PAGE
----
The Unified Communications (UC) market is chock full of media meant to promote the use of technology for communication and collaboration. Overall, that’s a good thing. But the nature of the materials is often abstract, trading the human element for the tech jargon.
In reality, technology only assists the transmission of information, which can actually detrimental to communications in the absence of basic skills, such as friendliness, feedback, or eye contact (in the case of video calling). Below, we bust three myths about “good communication” that get tossed around in marketing materials, including counter-marketing ones.
Being talkative makes you likable
No it doesn’t. It only helps when you apply for a Sales position. In reality, very few people like to be around someone who talks a lot. I’ll give you an example. We’ve all met that person who seems to know a bit about everything, who doesn’t miss a chance to correct you with a brief science lesson, or share a story more amazing than yours. These things only work only once or twice and it becomes exhausting to be around someone who always seems to know more, who tops your achievements with theirs, etc. Being talkative helps when the situation calls for it. It needs to be treated as a skill, not a habit. To build this skill, practice using a lesser-marketed aspect: the act of listening.
Verbal beats non-verbal
Who said? Just because we use verbal communication more commonly and consciously, that doesn’t mean it’s more important than body language. Think about it. You can listen to your friend tell you she’s sad, or you can see her cry. Which of the two scenarios conveys the clearest message in the fastest way possible? Needless to say, the latter. They don’t say a picture is worth more than a thousand words for nothing.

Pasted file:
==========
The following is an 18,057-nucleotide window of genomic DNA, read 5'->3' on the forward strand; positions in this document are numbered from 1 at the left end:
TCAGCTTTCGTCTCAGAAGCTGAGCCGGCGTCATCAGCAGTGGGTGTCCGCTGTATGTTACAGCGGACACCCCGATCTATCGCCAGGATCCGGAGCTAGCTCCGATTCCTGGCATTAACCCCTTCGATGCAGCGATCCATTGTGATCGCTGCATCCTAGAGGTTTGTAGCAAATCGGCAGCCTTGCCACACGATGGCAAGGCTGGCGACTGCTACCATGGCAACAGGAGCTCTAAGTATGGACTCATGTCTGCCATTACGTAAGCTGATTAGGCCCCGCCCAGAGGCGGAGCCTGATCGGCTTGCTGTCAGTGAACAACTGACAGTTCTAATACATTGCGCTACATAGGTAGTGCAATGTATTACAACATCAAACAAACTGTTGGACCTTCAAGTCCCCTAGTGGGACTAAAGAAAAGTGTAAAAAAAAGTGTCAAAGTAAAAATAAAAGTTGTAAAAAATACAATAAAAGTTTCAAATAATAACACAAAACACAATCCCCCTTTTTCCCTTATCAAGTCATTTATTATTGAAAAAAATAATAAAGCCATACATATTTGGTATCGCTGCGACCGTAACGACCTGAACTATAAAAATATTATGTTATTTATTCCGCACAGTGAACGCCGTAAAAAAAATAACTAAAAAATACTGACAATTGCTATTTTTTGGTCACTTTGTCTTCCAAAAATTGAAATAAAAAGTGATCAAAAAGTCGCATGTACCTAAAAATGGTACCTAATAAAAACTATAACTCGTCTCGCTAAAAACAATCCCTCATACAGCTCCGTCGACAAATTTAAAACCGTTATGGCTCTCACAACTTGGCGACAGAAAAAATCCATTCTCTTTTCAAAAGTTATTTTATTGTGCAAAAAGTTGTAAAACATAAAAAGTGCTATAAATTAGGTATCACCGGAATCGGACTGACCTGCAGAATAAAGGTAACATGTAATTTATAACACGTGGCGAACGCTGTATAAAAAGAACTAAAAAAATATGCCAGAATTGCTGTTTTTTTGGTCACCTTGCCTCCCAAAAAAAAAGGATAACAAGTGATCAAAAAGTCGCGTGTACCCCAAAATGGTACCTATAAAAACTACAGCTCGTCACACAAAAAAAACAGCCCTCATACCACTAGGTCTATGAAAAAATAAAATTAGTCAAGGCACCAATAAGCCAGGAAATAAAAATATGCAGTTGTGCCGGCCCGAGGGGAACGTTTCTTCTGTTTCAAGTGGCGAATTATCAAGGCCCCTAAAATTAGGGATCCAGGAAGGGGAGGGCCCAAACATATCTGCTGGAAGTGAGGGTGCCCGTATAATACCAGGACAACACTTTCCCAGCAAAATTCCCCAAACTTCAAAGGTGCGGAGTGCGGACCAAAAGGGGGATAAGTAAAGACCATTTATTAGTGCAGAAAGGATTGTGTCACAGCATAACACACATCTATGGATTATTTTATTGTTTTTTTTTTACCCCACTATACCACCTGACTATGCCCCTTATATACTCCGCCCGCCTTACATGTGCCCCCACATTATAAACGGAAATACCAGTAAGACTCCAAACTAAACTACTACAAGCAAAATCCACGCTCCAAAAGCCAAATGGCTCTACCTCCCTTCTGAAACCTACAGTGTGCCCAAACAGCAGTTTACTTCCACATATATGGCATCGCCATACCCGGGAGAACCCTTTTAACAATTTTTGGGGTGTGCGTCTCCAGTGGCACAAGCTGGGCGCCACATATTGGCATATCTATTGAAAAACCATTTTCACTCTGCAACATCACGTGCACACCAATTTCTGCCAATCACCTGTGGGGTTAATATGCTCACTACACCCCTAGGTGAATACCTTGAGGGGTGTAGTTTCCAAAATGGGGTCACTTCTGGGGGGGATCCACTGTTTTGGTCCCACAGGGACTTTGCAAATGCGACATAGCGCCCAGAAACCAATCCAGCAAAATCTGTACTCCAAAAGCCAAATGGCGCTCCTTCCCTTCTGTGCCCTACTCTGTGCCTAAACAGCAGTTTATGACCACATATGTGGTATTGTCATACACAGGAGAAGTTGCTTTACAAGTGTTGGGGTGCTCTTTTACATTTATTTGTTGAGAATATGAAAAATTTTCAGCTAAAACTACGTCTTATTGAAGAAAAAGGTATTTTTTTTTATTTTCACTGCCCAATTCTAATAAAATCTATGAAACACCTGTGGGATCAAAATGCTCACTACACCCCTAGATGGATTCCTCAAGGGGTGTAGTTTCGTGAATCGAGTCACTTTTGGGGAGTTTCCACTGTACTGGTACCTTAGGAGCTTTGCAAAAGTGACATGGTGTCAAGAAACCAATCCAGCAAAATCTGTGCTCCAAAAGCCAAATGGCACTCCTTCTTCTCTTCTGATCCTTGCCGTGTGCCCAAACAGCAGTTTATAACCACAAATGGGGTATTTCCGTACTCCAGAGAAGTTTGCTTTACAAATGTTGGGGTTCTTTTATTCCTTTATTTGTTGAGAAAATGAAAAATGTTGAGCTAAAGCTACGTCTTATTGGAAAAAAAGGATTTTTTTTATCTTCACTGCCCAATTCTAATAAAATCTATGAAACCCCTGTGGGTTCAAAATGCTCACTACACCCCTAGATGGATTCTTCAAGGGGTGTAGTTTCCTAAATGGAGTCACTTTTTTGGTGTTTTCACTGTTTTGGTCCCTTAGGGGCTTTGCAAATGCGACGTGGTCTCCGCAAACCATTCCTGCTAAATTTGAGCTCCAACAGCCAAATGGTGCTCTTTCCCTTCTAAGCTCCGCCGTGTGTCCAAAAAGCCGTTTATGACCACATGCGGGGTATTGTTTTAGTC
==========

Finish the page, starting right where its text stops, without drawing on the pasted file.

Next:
At the same time, verbal communication can’t replace non-verbal communication either. The examples here are practically infinite, from books and music to descriptions of processes and events. Both forms of communication are equally important and they complement one another. That’s why a firm handshake goes well with a soft “Hi.”
Technology dehumanizes communication
As noted earlier, technology assists communication only when the participants do their bit. A smile carries over the phone just like it does in a video conference. Sound conveys differently when your mouth takes on a different shape, and people tend to pick up on that subconsciously. Then there’s what you actually have to say during a discussion. Long pauses infer uncertainty, while interruptions annoy. These are not things that technology can solve in any way. By contrast, being a skilled communicator over the phone makes you even better at it in real life. In fact, communication is a key trait for being a good leader. Master it well, and you’ve got one less requirement to worry about.